When viewing the scene through your camera viewfinder, remember, the camera is at the same temperature as the air, and your nose and cheek touching it for any amount of time, especially when your moist breath has frosted the metal, will guarantee a frost burn when you warm up. Don’t ask me how I know this, but I have walked around with a deep red blotch at the end of my nose more than once.
Frostbite from your tripod is also common. Carrying a frozen piece of metal will quickly drain the warmth from your hand, regardless of the gloves that you may be wearing. Use a piece of foam pipe insulation taped around a leg of the tripod to help protect you from the cold.
3. Keep your batteries warm – the Energizer Bunny doesn’t like cold
Cameras are designed to function without problems down to 32º F (0º C) and most operate just fine at temperatures far lower. Batteries are greatly affected by cold as the temperatures approach the freezing mark. Depending on the size and temperature of the camera battery, your camera will begin to lose its ability to function as temperatures drop below freezing. By 0° F, you will have less than an hour and often times much less before your camera begins to show signs of failure. So, when you take your camera out into the cold, be prepared with extra “warm” batteries.
The standard rating for batteries is at room temperature, 25º C (about 77º F). At approximately -22º F (-30º C), battery AH capacity drops to 50 percent. At freezing, capacity is reduced by 20 percent. This is a particularly serious problem with today's digital cameras that are totally dependent on battery power. This is just the chemistry and physics of how batteries work. If you anticipate this phenomenon and keep your batteries warm until you need them and also have some spare batteries in a warm pocket, you will have no problems with battery failure.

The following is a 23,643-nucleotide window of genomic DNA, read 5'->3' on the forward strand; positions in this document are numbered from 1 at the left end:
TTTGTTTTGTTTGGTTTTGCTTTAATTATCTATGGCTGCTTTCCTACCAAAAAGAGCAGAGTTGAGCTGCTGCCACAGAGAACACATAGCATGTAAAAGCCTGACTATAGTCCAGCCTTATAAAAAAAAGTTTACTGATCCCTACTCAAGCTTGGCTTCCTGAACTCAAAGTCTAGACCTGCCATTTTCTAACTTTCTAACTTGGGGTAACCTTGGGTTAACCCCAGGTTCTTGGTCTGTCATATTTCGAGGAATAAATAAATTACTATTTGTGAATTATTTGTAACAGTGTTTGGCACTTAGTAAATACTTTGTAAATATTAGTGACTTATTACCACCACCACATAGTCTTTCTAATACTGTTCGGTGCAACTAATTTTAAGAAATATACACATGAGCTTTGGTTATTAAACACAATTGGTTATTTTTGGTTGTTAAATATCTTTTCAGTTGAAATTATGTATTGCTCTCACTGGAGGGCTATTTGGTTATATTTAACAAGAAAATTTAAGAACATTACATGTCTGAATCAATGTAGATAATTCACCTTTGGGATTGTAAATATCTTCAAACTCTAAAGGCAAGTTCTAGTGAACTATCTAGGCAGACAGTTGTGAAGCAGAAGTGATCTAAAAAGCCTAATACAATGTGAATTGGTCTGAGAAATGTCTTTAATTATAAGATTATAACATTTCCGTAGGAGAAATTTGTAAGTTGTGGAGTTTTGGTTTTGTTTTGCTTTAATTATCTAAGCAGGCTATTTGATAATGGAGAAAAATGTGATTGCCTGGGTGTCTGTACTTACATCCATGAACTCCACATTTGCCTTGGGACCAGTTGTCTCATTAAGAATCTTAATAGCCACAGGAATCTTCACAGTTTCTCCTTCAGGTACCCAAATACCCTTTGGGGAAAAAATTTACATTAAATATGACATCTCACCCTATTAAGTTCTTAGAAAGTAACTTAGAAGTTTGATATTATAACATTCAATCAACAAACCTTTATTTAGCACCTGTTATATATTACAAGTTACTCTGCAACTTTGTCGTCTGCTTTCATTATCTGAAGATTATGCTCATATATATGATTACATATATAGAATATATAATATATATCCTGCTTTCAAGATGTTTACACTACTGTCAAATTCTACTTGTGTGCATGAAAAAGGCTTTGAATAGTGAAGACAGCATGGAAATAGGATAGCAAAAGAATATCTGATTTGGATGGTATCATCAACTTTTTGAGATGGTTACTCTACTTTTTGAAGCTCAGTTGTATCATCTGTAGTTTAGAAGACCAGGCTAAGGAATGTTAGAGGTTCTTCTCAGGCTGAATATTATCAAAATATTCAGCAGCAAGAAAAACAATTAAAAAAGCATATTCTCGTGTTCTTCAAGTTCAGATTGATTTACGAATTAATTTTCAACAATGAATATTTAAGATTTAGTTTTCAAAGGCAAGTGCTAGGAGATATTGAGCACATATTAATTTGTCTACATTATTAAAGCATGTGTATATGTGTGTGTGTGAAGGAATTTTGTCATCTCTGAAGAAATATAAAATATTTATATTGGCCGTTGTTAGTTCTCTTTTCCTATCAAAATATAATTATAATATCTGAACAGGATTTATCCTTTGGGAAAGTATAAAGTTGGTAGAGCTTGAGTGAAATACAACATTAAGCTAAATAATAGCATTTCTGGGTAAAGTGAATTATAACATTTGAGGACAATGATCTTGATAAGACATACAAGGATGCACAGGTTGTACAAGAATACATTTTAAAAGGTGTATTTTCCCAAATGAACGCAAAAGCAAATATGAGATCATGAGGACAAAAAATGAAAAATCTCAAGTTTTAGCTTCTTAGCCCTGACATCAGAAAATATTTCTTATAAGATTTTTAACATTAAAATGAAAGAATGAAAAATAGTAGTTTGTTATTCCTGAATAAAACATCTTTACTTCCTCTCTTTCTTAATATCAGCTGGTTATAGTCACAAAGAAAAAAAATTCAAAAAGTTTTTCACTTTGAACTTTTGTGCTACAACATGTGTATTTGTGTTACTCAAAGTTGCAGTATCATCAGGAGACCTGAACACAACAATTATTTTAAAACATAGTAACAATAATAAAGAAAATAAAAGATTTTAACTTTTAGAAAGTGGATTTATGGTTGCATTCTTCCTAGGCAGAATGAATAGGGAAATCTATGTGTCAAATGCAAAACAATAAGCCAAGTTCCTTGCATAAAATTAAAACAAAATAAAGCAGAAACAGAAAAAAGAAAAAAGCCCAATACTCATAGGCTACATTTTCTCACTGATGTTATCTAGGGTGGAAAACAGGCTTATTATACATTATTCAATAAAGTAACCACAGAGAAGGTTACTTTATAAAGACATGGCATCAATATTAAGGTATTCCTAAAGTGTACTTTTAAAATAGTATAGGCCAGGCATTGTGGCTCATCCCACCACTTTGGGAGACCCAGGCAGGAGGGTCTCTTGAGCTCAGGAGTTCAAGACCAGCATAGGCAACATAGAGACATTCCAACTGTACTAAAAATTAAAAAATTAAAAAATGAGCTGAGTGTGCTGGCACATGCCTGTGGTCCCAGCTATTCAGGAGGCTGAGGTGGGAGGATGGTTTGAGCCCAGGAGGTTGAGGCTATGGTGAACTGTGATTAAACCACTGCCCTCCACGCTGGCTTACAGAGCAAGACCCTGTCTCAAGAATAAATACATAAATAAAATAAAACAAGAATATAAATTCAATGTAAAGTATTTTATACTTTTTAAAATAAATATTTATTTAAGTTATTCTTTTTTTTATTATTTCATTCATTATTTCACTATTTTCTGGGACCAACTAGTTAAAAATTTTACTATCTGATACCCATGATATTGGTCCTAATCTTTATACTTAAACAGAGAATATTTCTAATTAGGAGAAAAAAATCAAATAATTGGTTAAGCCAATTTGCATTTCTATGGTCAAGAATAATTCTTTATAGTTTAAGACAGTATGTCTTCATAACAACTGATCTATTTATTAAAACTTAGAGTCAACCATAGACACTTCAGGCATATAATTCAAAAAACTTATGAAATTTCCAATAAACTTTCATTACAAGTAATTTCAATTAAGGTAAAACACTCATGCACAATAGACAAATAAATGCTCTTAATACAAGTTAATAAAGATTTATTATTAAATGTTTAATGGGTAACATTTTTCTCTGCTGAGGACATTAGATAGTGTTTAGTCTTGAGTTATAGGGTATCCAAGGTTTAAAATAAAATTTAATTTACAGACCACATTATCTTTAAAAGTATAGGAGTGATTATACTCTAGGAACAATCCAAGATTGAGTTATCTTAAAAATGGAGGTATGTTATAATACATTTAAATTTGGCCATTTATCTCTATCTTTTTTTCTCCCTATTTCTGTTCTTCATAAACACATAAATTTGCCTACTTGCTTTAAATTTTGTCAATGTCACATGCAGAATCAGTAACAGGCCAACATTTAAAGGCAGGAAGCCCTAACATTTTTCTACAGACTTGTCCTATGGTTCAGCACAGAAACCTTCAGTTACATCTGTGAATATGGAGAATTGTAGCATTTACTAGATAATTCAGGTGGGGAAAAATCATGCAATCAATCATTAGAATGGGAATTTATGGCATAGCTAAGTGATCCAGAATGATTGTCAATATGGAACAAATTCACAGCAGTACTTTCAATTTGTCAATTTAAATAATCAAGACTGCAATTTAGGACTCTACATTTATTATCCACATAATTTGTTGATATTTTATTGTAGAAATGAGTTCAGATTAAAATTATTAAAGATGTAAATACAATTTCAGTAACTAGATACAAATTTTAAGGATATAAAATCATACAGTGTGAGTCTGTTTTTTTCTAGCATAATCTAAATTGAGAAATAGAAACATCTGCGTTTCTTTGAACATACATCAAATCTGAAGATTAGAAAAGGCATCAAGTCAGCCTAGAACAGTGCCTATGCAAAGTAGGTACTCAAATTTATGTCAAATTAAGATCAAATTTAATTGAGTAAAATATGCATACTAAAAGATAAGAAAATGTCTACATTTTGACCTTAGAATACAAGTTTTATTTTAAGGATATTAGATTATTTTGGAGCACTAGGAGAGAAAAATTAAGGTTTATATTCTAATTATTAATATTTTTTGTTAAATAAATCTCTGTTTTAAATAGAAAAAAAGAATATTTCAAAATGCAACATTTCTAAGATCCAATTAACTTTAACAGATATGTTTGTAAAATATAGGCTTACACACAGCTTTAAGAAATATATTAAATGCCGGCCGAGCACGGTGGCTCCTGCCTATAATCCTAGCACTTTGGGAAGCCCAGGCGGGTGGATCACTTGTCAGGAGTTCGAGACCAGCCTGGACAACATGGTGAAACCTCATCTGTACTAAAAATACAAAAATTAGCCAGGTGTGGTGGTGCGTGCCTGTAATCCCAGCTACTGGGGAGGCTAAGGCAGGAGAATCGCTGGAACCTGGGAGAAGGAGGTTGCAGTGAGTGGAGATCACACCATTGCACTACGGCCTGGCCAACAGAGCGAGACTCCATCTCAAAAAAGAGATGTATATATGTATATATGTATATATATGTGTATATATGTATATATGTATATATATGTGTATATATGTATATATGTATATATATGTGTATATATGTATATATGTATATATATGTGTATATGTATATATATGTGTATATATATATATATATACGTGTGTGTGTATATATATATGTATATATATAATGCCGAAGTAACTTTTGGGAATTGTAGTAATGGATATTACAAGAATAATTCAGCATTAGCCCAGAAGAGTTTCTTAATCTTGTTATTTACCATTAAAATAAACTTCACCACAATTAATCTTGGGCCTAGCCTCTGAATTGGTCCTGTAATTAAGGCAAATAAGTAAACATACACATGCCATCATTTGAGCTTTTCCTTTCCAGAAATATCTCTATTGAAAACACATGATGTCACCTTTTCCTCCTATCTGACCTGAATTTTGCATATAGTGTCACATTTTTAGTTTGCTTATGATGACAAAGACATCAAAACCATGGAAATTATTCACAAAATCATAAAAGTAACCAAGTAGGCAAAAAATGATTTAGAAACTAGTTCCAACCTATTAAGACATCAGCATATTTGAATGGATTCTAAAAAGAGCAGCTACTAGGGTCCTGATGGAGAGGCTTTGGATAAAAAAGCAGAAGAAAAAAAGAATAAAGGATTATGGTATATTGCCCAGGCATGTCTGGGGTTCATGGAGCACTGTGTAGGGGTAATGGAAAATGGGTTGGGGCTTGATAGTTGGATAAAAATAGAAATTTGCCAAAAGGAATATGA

4. My camera LCD is broken – this power hungry device dies first
You will probably notice the first signs of cold-weather camera failure on your camera’s LCD display. This is a power hog and is the first thing to begin malfunctioning. Failure indicators are usually sluggish refresh times, followed by loss of contrast and “gray-outs,” which in turn are followed by a total cold-induced blackout. While this effect is not damaging to the camera and it will return to normal operation once it warms up, it can be frustrating and leave you wondering if the camera is working right.
Remember that plastic battery and memory card doors, as well as any hinged plastic connector covers, can become brittle and crack when exposed to extreme temperatures for extended periods. Plan your trip so you will not have to open and close camera components any more than necessary. This will also save your fingers from being exposed to the cold for additional time.